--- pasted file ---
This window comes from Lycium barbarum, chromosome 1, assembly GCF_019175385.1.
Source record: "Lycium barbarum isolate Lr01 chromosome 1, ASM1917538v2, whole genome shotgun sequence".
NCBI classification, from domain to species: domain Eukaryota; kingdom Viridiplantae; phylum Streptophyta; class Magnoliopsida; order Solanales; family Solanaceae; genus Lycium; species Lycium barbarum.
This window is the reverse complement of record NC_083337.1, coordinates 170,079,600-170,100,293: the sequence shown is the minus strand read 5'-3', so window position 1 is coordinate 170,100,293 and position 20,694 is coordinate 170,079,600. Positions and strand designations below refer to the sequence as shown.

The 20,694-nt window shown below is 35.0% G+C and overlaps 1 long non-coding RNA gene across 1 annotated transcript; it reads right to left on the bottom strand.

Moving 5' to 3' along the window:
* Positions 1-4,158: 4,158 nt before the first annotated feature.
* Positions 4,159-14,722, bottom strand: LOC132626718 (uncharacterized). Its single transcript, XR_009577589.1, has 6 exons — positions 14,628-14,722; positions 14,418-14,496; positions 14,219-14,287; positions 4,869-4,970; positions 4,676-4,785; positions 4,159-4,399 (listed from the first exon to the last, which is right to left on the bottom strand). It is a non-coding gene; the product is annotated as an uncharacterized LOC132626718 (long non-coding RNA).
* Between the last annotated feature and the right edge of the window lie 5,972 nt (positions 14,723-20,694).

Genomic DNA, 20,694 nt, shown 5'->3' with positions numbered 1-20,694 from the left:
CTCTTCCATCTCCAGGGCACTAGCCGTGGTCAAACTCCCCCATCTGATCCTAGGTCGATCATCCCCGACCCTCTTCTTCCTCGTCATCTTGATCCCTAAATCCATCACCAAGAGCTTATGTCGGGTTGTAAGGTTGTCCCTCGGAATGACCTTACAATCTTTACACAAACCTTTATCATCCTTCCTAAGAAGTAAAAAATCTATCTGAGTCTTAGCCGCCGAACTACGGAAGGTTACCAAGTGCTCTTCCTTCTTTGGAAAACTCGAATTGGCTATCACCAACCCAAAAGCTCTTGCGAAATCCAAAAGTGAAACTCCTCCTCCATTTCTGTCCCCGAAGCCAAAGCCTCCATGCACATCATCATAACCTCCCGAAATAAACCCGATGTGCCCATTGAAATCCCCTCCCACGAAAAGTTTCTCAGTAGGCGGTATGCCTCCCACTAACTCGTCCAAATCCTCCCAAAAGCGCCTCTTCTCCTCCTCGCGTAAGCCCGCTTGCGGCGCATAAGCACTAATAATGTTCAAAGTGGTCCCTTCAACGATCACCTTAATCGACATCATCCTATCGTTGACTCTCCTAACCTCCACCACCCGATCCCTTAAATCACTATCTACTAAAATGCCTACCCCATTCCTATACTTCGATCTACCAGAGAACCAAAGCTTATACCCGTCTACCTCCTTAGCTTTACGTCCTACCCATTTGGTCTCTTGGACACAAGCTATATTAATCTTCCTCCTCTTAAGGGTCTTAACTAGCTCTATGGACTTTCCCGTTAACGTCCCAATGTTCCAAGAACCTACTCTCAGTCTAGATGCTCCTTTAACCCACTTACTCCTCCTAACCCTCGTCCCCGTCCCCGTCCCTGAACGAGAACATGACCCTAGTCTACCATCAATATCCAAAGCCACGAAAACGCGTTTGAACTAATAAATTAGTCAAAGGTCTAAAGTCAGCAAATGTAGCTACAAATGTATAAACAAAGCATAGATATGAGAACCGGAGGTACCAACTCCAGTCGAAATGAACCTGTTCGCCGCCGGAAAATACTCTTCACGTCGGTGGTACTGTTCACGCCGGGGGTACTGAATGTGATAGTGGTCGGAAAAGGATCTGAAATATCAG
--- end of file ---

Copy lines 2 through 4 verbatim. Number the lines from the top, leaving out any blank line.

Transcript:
Source record: "Lycium barbarum isolate Lr01 chromosome 1, ASM1917538v2, whole genome shotgun sequence".
NCBI classification, from domain to species: domain Eukaryota; kingdom Viridiplantae; phylum Streptophyta; class Magnoliopsida; order Solanales; family Solanaceae; genus Lycium; species Lycium barbarum.
This window is the reverse complement of record NC_083337.1, coordinates 170,079,600-170,100,293: the sequence shown is the minus strand read 5'-3', so window position 1 is coordinate 170,100,293 and position 20,694 is coordinate 170,079,600. Positions and strand designations below refer to the sequence as shown.